GDC : Should I Worry About This, or Not?

I’m going to GDC this year for the first time.
For some reason, yesterday I got the idea that at 44 years old, I’m too old to be going for the first time.
I can’t get it out of my head. I really don’t think it’s a legit concern, but it’s still bugging me.
Should I care?

Wut? You’ll have a great time. Give us a report when you get back.

I haven’t been in a while, but GDC is still fundamentally a professional conference. There’s no age that’s too old for it. As long as you’re involved in the industry, you’ll have plenty in common with everybody around you.

Too old? Pishaw, it sounds awesome, and you’re never too old to be doing what you love! I’m sure you’ll have a great time JJ. :)

Don’t worry about it, there are lots of fossils in the game development industry…

Why would you ever be too old for GDC?

I’m not sure why I was feeling like 44 was too old. I still “feel” like a shy kid, going in for the first time with all the adults. Then I look in the mirror. The mind’s eye is a powerful thing.

That’s adorable man, seriously. Be the kid, enjoy the wonder, soak it in. :)

From what I gather, GDC is a professional conference, so I guess that if you’re a game designer then you’ll be welcome there regardless of your age.

What I’m afraid might happen, though, is that if you’re already thinking you’re too old, going there might exacerbate the matter to the extent that you might end up wanting to leave the industry altogether to pursue something more “suitable” for your age.

Well, to be honest, the industry is not a healthy place for most people, regardless of age.

heh went to my first blizzcon last fall at 40… had a blast. age is just a number!!! And as it was stated previously, the GDC is a professional conference to boot!

Well, if we’re talking about general convention attendence, I just went to LunaCon this year, which is a small local sci-fi convention that dates back to the 50’s. I’m pretty sure most of the people there remember attending the first one. The average age appeared to be somewhere between 50 and dead.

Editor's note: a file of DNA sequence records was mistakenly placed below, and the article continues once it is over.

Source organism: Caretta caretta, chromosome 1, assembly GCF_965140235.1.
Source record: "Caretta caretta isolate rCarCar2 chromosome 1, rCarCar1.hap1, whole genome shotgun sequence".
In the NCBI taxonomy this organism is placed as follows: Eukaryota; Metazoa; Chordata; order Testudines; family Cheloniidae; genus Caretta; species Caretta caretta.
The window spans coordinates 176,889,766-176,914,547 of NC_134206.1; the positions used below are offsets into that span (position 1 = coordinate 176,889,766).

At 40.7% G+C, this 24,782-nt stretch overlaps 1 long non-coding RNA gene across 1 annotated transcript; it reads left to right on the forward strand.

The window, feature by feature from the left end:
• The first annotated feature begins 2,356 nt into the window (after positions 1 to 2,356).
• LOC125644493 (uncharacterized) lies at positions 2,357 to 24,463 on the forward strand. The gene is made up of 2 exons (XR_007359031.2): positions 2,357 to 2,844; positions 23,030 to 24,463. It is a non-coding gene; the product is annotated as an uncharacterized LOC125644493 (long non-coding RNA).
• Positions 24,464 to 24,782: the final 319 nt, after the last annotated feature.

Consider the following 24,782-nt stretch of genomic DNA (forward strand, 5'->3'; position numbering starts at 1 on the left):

The only convention I attended where I felt too old was an Anime convention. Nothing like a large hall full of young girls in cosplay outfits to make an adult man feel like the creepy old guy. :)

I went to my first GDC at the tender age of 42.

Ironically, if you had intentionally dressed like a creepy old man, you’d fit right in.

No way is 44 too old, neither is 54 or 60. I’d think if you had to deal with any concern, it would be you might get bored if you’re not a game designer.

Wow! I found my people!
I’m a programmer by trade, but a game designer by heart.
Today I saw Yu Suzuki talk about how he designed Shemue. I had no idea he worked on Space Harrier! I was almost in tears when I was so happy.
Also, saw Brenda Romero talk about making “great” games. It was really cool.
Also talked to tons of inde devs, and played their games, and was blown away by some of the devices in alt.cntrl.
This is soooo much better than E3 and/or the Apple WWDC. By miles better.

That sounds awesome Jupiter :)

So, in the end, I did not feel old, but I did feel a bit out of place. The classic game postmortems (Shenmue, Robotron, Zork, Lucasfilm) were great, and I felt the most at-ease and belonging in those. I could apply the game design to my own ideas, and the technical aspects to making one and two team person indie games. However in the “academic” sessions about game design, I felt a bit disconnected. I felt like I needed to run home and read up on a bunch of blogs and theories just so I could keep up with them.

One funny note, in many of those “academic” sessions I could hear echoes of Chris Crawford. Many of them were about creating systems and emergent game play, and removing stories from games and create real human interactions. That all the same stuff Crawford got “run out of town” for talking about. As a fan of Chris Crawford, I felt vindicated, but at the same I wondered if this new crop of game designers knew that they had not really come up with anything new, they had just been fortunate enough to be around when those same ideas became hip and cool.

Chris Crawford hasn’t shipped anything for decades.